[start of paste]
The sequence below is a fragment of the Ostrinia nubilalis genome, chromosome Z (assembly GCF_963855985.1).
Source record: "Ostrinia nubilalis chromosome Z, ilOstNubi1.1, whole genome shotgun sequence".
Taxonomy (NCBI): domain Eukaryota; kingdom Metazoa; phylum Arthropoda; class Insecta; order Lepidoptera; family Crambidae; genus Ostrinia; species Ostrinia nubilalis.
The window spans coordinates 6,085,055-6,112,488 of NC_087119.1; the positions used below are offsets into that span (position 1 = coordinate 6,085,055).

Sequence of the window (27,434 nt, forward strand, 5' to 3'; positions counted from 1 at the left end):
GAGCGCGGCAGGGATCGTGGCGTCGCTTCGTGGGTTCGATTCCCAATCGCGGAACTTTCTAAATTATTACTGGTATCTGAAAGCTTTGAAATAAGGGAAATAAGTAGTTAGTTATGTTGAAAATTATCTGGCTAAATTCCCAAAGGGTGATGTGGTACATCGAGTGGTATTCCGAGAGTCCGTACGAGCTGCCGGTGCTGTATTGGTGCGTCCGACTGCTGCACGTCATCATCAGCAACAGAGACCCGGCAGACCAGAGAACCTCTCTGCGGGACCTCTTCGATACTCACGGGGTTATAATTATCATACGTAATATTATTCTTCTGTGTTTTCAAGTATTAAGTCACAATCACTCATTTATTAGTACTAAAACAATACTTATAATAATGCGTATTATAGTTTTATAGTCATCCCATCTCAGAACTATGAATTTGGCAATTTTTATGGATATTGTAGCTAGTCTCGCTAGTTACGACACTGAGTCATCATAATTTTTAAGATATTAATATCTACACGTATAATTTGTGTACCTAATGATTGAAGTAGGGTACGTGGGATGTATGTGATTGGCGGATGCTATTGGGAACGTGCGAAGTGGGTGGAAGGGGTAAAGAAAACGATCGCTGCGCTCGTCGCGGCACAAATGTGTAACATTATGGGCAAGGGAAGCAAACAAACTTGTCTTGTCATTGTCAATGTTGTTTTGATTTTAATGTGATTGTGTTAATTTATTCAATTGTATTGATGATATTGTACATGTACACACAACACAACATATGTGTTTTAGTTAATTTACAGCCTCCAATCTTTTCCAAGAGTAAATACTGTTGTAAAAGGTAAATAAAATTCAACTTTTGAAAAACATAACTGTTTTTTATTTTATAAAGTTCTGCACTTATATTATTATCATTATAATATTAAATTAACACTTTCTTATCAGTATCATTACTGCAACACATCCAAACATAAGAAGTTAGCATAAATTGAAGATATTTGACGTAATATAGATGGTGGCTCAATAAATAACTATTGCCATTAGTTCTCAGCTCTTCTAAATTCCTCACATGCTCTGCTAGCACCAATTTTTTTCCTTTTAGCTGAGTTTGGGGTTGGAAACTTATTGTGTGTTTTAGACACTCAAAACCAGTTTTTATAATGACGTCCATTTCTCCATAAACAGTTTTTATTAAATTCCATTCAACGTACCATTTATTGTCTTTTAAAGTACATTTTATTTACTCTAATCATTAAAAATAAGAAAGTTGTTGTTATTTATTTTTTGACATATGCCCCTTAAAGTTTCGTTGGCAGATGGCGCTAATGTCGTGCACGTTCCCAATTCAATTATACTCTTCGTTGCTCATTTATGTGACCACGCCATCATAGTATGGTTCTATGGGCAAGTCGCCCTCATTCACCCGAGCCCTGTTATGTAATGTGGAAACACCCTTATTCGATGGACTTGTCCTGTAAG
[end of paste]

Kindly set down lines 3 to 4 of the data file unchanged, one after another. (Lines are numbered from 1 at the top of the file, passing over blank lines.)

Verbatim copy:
Taxonomy (NCBI): domain Eukaryota; kingdom Metazoa; phylum Arthropoda; class Insecta; order Lepidoptera; family Crambidae; genus Ostrinia; species Ostrinia nubilalis.
The window spans coordinates 6,085,055-6,112,488 of NC_087119.1; the positions used below are offsets into that span (position 1 = coordinate 6,085,055).